This year I made more room in my story, which is my life, which is my heart, which is this moment; all the same. In order to make room I had to shift, get rid of some things, allow some new things in. Here, a wave of incredible discomfort. The good stuff. What I’ve been waiting for. I learned that story is both real and unreal. Right now: The wind knocks snow from the branches of trees outside my window, a new window with a view I’ve not yet become familiar. My dog snores in between my legs atop a heavy wool blanket my mother gave me years ago. In the other room my husband sighs. The radio hums. My ears ring and buzz and it’s the loudest thing in this story. All of it real. Immediate. I’ve learned what’s less real are the thoughts that persist—binaries of good/bad, silent judgments of me and my work, of this page, of the relationships I cherish. All of it hinged on fear. I’ve learned to feel it coming on. To speak to it in kind, quiet tones that murmur hey, not today. I’m telling a different story now. Is there a bigger idea than this? Not for me, not right now. My ideas are not so loud these days but they grip me with a force I can’t understand. I am strong and soft. I am a sensitive being. I feel everything. I am not wrong. I am here. I don’t need to know anything about tomorrow or next week. I’ve always been fine. Truth, truth, truth. Tiny notes. Quiet notes.

What is on your  2017 "ta-da!" list?

I don’t know.

That’s the biggest one. That I simply don’t know. Also that I am sad, that my grief is multi-faceted and authentic. That I am happy, too. That I am both, all the time, and so is everyone. I look for it in you, in me. Pulsating spectrum of emotion in the body, skin, face, eyes. There.

What brought you the most joy this year?

Every single day that I look at my dog and watch his belly expand and contract, I feel a rush of joy. When I watch him growl at the wind, at the mailperson. At me when I tease him. For me this is nurture at its best, my one foray into motherhood. My heart is wider now. When Tommy and I laugh, when we make fun of each other and of this life, I feel deep joy. It is enough, I’m beginning to know.

What did you read? What did you write? What did you watch?

I read memoirs and books about memoir and memoir by women. I started a list of these books in January and never finished it. This year I’ll try again. I read op-eds and headlines and novels and self-help and poems. Always poems. I still read too many books at a time. I still don’t finish many of them. I still devour some of them in one day. If you ask me what I want to spend my days with I’ll always say books. And coffee. And a warm blanket. I wrote poems about marriage, I wrote poems as furious letters to the president, I wrote letters and postcards and pages of notes in my computer for a book, for a journal, for this. I wrote blog entries and made them public despite feeling self-conscious and narcissistic and afraid. I wrote emails to students. I wrote text messages to most people I love, and often. I wrote. And I will keep writing. I watched bad movies on the couch with my husband and some good TV shows, too. I watched our dogs play for hours, every week. Mesmerized by their energy. I watched a sea of women in pink hats move in synchronicity toward something they believed in. I watched myself age a bit, fine lines of gray in my hair, fine lines etched more and more into my face. I watched the astonishing mountain ranges in Colorado rise up to my view as I drove west several times a week this fall. I watched them disappear in my rearview as I drove back home.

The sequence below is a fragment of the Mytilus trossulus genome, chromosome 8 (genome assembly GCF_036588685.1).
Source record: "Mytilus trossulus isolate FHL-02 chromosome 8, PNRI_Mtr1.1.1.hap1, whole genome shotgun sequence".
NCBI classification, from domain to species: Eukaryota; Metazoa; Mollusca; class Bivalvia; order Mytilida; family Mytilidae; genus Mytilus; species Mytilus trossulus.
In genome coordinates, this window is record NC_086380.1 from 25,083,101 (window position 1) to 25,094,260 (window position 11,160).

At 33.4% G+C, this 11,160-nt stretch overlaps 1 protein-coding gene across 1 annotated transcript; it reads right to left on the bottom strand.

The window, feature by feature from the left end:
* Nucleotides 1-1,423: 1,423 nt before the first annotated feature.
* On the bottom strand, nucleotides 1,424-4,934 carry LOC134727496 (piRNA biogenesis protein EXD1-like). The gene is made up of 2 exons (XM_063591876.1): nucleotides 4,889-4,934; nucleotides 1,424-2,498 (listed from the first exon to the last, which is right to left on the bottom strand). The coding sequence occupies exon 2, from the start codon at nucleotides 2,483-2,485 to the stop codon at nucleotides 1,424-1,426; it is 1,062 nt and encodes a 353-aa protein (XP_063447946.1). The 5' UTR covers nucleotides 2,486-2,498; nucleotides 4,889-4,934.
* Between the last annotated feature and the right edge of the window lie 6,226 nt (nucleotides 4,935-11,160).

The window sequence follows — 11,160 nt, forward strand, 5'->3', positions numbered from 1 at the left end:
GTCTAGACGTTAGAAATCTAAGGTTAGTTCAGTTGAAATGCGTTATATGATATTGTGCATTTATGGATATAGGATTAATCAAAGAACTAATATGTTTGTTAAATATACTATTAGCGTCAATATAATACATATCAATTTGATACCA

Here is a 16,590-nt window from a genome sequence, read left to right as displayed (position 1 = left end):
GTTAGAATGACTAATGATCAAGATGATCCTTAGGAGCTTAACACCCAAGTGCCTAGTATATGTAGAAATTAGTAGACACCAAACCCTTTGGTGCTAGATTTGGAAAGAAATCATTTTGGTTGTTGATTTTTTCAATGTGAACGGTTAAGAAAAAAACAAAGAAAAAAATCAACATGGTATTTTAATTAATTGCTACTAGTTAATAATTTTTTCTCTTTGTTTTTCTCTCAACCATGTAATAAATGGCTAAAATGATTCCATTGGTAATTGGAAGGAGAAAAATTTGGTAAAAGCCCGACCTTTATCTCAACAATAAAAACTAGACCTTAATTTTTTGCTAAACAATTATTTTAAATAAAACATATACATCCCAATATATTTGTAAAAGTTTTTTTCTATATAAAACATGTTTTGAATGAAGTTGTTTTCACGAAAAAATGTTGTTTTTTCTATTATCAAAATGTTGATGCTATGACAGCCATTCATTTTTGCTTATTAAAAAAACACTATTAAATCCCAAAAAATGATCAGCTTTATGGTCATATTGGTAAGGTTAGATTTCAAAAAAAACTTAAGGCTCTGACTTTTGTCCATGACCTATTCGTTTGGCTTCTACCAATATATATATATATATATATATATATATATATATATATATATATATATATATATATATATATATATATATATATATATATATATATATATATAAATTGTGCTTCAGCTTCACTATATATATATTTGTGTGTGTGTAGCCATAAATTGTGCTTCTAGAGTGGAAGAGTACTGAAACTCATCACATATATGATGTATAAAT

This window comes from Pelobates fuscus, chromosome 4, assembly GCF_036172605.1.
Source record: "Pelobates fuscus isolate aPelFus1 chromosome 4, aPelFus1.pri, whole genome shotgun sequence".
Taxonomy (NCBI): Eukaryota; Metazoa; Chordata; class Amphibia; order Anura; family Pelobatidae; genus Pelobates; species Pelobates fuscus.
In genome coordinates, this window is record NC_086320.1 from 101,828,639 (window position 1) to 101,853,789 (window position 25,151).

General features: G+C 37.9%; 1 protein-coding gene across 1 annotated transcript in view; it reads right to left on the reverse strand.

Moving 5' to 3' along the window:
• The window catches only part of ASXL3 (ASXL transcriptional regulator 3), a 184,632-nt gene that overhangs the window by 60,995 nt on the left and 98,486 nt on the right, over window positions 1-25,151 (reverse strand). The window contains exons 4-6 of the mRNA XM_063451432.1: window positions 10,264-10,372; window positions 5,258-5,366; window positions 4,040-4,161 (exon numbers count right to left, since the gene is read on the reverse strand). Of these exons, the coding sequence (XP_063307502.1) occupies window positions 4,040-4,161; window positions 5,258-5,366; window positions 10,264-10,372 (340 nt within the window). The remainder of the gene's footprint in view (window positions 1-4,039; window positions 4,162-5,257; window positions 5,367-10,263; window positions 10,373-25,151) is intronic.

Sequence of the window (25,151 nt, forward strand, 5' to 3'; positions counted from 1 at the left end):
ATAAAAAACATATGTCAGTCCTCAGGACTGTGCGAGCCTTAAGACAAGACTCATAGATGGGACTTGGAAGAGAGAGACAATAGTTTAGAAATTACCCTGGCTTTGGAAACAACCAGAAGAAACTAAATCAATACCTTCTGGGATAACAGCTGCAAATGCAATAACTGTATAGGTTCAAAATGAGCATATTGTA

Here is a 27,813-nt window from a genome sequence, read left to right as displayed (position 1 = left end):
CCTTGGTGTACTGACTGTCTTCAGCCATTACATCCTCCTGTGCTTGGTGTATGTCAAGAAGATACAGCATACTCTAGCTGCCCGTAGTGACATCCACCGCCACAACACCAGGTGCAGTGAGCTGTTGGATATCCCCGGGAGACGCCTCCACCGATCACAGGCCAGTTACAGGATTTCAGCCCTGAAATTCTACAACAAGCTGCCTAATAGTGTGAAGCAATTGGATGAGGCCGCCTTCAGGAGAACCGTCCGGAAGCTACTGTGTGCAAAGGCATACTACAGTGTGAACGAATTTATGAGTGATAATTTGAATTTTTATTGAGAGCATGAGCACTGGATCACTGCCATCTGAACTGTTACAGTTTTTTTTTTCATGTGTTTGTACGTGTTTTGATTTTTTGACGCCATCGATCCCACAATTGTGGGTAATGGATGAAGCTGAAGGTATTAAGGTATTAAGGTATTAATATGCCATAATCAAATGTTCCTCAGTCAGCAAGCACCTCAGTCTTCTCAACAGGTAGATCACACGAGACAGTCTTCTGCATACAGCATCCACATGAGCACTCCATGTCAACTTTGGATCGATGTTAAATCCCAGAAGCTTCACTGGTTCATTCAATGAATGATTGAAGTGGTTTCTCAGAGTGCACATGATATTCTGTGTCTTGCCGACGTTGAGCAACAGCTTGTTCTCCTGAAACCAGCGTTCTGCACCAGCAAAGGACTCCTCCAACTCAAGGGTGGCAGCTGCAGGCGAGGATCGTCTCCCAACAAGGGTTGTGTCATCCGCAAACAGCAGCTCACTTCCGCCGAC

What has made you feel most alive?

Change. Constant change. Out of control change. Out of control everything. Knowing that.

Moving my whole life and home and family to Colorado and then moving back again 8 months later. A story both real and unreal. Walking across the stage to receive my second degree. Hiking up 12,000 feet in the thinnest air I’ve ever breathed. Hating and loving every single step. Watching my husband move with beauty and fearlessness up the same mountain. He could run laps around me and seeing how alive he is there makes me feel more alive, too.

Paying attention.

Feeling my feelings. Talking about them out loud in therapy, with my dearest friends, to my dog.